|Type||Upper house of the Austrian Parliament|
|President of the Federal Council||Michael Lampel, SPÖ
Since 1 January 2014
|Voting system||Appointment by State diets|
|Last election||No general election|
Innere Stadt, Vienna
|This article is part of a series on the
politics and government of
The Federal Council (German: Bundesrat (pronounced [ˈbʊndəsʁaːt]) is the second chamber of the Austrian Parliament, representing the nine States of Austria (Bundesländer) on federal level. As part of a bicameral legislature alongside of the National Council (Nationalrat), it can be compared with an upper house or a senate. In fact, however, it is far less powerful than the National Council: although it has to approve every new law decided for by this "lower" chamber, the latter can—in most cases—overrule the Federal Council´s refusal to approve.
As the Constitution of Austria (B-VG) draws a strict distinction between federal and state legislation, its Article 42 provides the Bundesrat only with the right to veto federal laws passed by the National Council. Morevover in most cases a Federal Council's veto is just suspensive, meaning the National Council can override it, passing the law again by ordinary resolution of at least half of its members. Therefore, the decisions of the Bundesrat can only delay legislation.
In the following cases, though, the Federal Council's approval is mandatory:
- Constitutional laws or regulations limiting the competencies of the federal states
- Laws relating to the rights of the Federal Council itself
- Treaties concerning the jurisdiction of the federal states.
Since its inauguration on 10 November 1920, the deputies of Bundesrat have never achieved the status of a counterbalance in relation to the National Council. Over the decades the role of the Federal Council as a mere adjunct of the Austrian parliament has led to several discussions upon regulatory reforms, towards an actual representation of the states' governments modeled on the German Bundesrat or the complete abolition of the second chamber. So far, the concept has been maintained as a manifestation of Austria's federal system.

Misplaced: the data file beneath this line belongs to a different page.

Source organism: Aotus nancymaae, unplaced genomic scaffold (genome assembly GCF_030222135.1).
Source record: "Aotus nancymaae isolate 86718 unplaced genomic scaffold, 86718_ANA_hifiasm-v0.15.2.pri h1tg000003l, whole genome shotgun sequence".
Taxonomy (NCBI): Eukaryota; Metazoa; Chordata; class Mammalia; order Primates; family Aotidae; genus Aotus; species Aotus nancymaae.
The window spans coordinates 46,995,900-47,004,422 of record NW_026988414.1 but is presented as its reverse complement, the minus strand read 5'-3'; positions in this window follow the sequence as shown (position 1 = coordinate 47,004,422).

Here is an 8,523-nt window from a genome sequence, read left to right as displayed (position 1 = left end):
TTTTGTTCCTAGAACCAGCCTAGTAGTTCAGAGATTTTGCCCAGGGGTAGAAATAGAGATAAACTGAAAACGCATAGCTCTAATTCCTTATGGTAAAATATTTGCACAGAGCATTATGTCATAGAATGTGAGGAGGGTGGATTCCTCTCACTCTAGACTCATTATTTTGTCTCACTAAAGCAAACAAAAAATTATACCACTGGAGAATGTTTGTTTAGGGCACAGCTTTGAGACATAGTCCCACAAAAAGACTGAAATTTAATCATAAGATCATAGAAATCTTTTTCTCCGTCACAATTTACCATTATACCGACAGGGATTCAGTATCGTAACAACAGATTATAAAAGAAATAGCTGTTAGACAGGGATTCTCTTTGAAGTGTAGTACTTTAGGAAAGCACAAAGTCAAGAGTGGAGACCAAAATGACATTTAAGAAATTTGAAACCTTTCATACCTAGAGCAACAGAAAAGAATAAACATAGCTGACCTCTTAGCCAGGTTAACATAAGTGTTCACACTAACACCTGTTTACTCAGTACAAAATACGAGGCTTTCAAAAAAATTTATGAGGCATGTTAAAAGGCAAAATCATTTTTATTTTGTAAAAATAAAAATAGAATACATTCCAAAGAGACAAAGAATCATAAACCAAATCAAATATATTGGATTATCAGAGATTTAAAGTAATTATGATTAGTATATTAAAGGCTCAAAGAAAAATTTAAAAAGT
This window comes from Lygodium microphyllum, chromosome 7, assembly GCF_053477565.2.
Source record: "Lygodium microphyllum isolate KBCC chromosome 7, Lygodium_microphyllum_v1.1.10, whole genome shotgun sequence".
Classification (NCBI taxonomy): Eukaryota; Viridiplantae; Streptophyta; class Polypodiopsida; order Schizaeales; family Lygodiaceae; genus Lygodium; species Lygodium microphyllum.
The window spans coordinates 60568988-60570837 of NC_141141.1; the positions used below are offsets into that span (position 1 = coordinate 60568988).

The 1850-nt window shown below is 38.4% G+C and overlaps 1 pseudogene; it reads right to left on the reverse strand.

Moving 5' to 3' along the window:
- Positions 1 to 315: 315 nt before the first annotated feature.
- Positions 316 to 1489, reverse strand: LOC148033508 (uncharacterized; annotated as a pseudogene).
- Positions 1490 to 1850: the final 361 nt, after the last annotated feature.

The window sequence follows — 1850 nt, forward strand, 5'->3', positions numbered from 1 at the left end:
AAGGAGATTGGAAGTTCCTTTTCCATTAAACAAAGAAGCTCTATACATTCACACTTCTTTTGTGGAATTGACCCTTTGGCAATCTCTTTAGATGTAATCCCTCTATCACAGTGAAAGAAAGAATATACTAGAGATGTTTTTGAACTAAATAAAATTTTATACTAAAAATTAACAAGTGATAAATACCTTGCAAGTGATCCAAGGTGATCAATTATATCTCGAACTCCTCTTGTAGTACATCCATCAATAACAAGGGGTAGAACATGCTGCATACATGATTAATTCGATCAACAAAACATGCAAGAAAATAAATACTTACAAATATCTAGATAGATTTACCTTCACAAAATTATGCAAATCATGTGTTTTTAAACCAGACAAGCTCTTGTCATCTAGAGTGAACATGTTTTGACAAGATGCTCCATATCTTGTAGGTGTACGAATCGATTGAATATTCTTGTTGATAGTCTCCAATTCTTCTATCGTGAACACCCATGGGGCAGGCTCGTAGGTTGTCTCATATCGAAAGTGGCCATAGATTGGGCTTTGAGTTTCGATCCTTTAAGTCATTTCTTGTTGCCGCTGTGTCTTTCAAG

The 61 members of the Federal Council (Mitglieder des Bundesrats, colloquially called Bundesräte) are elected according to proportional representation by each of the Austrian states' legislatures (Landtage) for 4- to 6-year terms. The composition of the Bundesrat therefore changes after every state election and the distribution of seats in the Austrian Landtage. The second largest faction of the particular Landtag has the right to designate at least one deputy. The number of representatives delegated by each Bundesland ranges between three and twelve, depending on its population as ascertained by a regular census; it is fixed per presidential decree.
Though the Federal Council has no strong party discipline, the deputies may ally along party lines and form parliamentary groups, which have to meet a quorum of five seats, if not admitted by particular resolution. Currently the MPs of the Austrian People's Party (ÖVP), the Social Democratic Party of Austria (SPÖ) and the Freedom Party of Austria (FPÖ) form political groups in the Bundesrat:
The President of the Federal Council is nominated by the largest party of each state in half-yearly intervals.
- "The Responsibilities of the Federal Council – The Federal Council's Right of Objection". Website of the Austrian Parliament. Retrieved 2010-10-04.
- For the current composition see: (German) "Mitglieder des Bundesrates, die derzeit ein Mandat innehaben". Website of the Austrian Parliament. Retrieved 2010-10-04.
- "The Members of the Federal Council – Parliamentary Groups". Website of the Austrian Parliament. Retrieved 2010-10-04.
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